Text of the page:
Gitbox Culture

Musings on guitars, guitarists, guitar styles and approaches, technical matters and guitar design by a professional guitarist with a Ph.D in ethnomusicology. Also covering electric bass, lap and pedal steel guitar. And what the hell, banjo.

Thursday, April 15, 2010

"Looping Pedal Roundup!"

I've been using a looper pedal, specifically the blue two-pedal Digitech Jam Man, for about six months now.  It's pretty limitless what you can do with this pedal, at least in theory.  I'm still getting used to the tone degeneration that is inherent in surrendering your guitar signal to a 44.1 kHz, 16 bit digital converter.  And the looper, probably to my ultimate benefit, exposes certain weaknesses in my playing.  But somehow, its basic ability to record and play back, in an infinite loop if I want, anything I play into it on the fly keeps me coming back.

What this magical technology confers on the player is the capability of creating and controlling anything from a simple rhythm guitar part to a multisectioned guitorchestra.  Really, any sound could be included in the loop - the looper includes a second input (XLR instead of quarter-inch) and onboard mixer.  I was making loops last night where I overdubbed harmony vocal pads a la the Beach Boys, just using my pedalboard and an amp.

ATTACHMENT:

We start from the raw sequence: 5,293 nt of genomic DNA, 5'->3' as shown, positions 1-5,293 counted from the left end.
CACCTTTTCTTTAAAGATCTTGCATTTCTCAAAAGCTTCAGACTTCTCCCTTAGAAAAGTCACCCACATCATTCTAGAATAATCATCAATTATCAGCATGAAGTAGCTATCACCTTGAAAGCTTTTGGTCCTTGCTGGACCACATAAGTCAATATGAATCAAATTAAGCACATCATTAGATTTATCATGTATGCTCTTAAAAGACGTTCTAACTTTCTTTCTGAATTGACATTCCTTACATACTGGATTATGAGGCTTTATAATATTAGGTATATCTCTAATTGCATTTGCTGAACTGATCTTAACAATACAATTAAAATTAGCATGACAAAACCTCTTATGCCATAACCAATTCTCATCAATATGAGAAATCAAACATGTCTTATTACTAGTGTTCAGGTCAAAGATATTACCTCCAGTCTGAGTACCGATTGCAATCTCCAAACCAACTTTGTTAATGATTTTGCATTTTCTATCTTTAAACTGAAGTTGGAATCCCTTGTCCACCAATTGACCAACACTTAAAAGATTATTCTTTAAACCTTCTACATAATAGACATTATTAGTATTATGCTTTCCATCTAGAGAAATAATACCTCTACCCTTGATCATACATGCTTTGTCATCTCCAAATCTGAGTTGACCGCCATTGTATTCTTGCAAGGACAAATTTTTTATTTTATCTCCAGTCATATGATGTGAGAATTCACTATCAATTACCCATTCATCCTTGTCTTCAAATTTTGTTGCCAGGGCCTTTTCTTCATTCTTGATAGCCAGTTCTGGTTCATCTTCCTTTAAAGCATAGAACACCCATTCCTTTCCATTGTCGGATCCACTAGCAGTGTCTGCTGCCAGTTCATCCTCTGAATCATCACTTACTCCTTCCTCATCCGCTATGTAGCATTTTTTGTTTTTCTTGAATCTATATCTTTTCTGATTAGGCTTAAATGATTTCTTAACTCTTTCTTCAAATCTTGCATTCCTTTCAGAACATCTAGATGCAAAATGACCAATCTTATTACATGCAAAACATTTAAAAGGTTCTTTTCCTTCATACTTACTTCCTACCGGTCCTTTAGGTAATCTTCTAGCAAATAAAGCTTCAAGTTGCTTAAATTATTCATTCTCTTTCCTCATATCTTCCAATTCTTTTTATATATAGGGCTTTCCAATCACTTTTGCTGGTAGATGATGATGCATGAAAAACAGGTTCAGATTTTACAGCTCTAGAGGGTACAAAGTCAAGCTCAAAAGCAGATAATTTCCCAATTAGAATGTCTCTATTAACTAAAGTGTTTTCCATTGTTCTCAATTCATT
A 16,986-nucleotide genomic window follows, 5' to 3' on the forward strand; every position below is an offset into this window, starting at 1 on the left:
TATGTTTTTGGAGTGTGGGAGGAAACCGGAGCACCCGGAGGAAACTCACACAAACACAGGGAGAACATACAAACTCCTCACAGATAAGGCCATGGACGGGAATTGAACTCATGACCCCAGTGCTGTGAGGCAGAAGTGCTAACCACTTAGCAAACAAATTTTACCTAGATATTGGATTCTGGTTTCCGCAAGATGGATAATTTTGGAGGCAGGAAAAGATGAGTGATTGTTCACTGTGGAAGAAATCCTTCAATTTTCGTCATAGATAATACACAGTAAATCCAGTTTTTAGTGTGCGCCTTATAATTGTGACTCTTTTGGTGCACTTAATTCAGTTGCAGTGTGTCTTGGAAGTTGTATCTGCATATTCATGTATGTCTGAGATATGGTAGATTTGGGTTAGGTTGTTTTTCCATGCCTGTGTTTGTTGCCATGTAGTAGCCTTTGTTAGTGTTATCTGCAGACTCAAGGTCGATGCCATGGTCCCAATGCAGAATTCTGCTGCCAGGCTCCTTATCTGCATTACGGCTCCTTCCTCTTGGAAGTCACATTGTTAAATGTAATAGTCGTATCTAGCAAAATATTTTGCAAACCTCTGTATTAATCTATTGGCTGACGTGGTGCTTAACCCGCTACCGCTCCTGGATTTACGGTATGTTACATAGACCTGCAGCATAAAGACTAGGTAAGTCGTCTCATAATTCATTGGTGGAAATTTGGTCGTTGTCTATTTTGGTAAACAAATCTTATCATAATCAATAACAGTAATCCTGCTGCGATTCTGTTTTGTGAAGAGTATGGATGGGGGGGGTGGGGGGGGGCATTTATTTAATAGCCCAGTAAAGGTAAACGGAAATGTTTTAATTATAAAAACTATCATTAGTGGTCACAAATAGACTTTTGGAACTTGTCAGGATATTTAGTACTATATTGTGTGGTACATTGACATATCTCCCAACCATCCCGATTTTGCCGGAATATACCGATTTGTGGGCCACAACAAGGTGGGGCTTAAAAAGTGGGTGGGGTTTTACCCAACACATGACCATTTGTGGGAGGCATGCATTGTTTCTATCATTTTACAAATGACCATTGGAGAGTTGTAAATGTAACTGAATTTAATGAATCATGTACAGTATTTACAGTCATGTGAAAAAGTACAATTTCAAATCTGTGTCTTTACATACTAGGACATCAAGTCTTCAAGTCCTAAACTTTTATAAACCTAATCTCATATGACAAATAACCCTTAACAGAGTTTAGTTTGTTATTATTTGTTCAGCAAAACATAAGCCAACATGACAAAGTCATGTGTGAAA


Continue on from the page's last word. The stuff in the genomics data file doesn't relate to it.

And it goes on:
The archetypal looping god is, of course, Robert Fripp, whose Frippertronics made live guitar looping almost a household word in the eighties.  Here's Fripp himself, complete with pompous spoken introduction, demonstrating Frippertronics:

He does sound great, though. Nobody rocks a black Les Paul Custom like RF. These days Fripp has abandoned the electronics for a kind of human Frippertronics, his army of Guitar Craft students.

Another variation on late-career solipsism is Pat Metheny's Orchestrion project, currently on tour in the U.S.

Guitar Player Magazine has a "Looping Pedal Roundup!" posted where you can compare the different ones if you're in the market.  And there's always the Harmony Central user reviews if you're hardcore.  My experience with the Digitech device has been mostly positive.  The first time I used it live, I stepped on the left pedal and it came off and clattered to the stage.  It snapped right back on, and it never happened again, but I always have that traumatic experience in the back of my mind when I use it now.  But I use it all the time when I play solo, and though I'm still rather unambitious with it in front of actual people, it's really my most fun gadget.


  1. I'm really impressed by Pat Metheny's Orchestrion project. That is incredible how the entire "orchestration" depends on everything Pat does with his guitar. Amazing.

  2. I like that the instruments are acoustic ones - it really changes up the usual sequenced, synthesized one-man band deal.

  3. I've been thinking a lot about looping pedals lately, inspired by Keller Williams, David Gans, as well as a guy here in the UK Matt Stevens (you can d'load his album Echoes for pay-what-you-like.) I'm still unsure which pedal to go for though.
    Nice piece - keep it up!

  4. Best thing I've seen on youtube for a long while!
    It must be nice to have that much space!